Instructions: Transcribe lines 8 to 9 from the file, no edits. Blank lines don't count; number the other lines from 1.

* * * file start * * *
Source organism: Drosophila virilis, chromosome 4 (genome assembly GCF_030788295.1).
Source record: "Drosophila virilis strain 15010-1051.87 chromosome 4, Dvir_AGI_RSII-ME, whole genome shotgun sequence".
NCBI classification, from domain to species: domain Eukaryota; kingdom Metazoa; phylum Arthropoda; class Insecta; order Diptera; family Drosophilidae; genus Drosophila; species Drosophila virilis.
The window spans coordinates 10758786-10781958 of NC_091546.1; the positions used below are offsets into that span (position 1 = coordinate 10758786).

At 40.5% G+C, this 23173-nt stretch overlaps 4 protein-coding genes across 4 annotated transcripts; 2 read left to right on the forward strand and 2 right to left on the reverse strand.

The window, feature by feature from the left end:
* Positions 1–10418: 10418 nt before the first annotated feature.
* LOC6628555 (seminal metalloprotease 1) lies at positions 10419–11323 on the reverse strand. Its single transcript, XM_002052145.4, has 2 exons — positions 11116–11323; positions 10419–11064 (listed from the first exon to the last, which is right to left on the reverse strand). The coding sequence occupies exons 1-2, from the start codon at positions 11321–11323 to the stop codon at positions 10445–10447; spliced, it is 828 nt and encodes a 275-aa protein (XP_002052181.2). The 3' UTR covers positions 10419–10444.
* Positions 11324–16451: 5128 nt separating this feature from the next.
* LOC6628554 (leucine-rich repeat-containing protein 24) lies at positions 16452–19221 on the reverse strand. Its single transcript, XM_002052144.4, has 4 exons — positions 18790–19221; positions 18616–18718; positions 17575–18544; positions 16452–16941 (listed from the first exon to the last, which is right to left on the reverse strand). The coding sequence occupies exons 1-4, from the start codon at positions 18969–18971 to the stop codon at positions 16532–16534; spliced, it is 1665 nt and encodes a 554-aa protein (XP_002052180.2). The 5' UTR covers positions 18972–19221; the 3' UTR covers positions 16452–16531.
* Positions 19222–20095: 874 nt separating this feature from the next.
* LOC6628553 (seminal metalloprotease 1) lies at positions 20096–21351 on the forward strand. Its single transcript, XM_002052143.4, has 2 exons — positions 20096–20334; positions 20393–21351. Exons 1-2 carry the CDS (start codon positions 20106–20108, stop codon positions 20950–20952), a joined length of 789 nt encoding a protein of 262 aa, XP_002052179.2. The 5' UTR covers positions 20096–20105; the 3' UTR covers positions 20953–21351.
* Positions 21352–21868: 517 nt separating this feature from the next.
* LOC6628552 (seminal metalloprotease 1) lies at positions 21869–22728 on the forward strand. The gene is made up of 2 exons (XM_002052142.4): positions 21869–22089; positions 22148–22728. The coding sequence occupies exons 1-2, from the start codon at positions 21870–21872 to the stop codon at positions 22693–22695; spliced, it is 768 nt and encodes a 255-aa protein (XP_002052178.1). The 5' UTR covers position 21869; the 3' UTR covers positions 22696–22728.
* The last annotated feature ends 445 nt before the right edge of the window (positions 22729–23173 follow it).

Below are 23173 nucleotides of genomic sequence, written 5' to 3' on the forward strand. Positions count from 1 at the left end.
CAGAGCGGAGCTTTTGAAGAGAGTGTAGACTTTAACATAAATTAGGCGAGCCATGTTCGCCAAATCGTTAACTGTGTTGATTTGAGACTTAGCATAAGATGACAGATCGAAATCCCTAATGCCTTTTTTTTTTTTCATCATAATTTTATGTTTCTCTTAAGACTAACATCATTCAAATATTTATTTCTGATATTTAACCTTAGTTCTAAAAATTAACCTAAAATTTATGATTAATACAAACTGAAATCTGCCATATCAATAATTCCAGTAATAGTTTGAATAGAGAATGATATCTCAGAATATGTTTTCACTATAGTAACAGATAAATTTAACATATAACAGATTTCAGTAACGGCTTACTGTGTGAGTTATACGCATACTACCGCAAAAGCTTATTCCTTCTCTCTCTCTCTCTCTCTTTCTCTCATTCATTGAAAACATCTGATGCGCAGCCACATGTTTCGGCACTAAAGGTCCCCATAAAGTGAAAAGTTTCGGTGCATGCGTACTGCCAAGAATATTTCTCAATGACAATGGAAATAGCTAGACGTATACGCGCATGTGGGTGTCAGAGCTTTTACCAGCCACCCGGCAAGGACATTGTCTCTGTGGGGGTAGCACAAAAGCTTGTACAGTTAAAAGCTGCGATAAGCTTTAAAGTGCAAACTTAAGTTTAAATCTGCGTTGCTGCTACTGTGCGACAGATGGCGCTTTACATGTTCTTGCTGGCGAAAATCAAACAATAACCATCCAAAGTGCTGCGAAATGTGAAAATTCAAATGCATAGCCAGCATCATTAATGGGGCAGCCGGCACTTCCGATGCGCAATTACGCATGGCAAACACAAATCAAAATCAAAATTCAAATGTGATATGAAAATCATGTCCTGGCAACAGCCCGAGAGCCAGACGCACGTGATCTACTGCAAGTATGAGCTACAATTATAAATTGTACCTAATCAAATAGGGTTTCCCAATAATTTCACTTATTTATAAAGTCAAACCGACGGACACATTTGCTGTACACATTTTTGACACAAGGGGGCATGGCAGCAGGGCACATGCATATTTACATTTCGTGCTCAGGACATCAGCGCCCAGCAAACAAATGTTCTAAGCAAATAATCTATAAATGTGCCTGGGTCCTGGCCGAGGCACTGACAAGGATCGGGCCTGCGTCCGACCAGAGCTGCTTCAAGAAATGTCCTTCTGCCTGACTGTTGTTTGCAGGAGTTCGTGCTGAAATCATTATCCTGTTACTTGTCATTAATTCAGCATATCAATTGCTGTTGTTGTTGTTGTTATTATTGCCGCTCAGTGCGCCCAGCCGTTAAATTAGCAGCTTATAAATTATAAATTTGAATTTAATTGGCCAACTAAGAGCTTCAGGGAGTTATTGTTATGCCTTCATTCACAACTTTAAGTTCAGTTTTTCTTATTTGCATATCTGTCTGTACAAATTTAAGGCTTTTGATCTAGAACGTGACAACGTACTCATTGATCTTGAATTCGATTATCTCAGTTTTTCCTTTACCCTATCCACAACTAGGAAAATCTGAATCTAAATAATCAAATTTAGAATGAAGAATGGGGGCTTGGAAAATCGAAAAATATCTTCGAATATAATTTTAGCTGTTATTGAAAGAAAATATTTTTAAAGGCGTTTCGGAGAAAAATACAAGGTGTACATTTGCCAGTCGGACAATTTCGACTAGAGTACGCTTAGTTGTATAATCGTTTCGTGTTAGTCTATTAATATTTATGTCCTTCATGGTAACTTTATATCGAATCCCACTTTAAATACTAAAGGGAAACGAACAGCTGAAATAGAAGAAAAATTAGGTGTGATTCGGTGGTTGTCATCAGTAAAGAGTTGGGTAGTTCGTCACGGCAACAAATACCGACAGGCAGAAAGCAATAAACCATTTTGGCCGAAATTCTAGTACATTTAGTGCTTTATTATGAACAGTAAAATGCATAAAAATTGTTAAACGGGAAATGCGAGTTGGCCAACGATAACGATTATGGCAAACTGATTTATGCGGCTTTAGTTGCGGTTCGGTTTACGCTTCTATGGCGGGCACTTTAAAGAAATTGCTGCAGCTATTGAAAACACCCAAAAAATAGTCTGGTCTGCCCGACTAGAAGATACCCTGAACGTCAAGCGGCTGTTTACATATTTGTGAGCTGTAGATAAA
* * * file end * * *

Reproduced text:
* LOC6628555 (seminal metalloprotease 1) lies at positions 10419–11323 on the reverse strand. Its single transcript, XM_002052145.4, has 2 exons — positions 11116–11323; positions 10419–11064 (listed from the first exon to the last, which is right to left on the reverse strand). The coding sequence occupies exons 1-2, from the start codon at positions 11321–11323 to the stop codon at positions 10445–10447; spliced, it is 828 nt and encodes a 275-aa protein (XP_002052181.2). The 3' UTR covers positions 10419–10444.
* Positions 11324–16451: 5128 nt separating this feature from the next.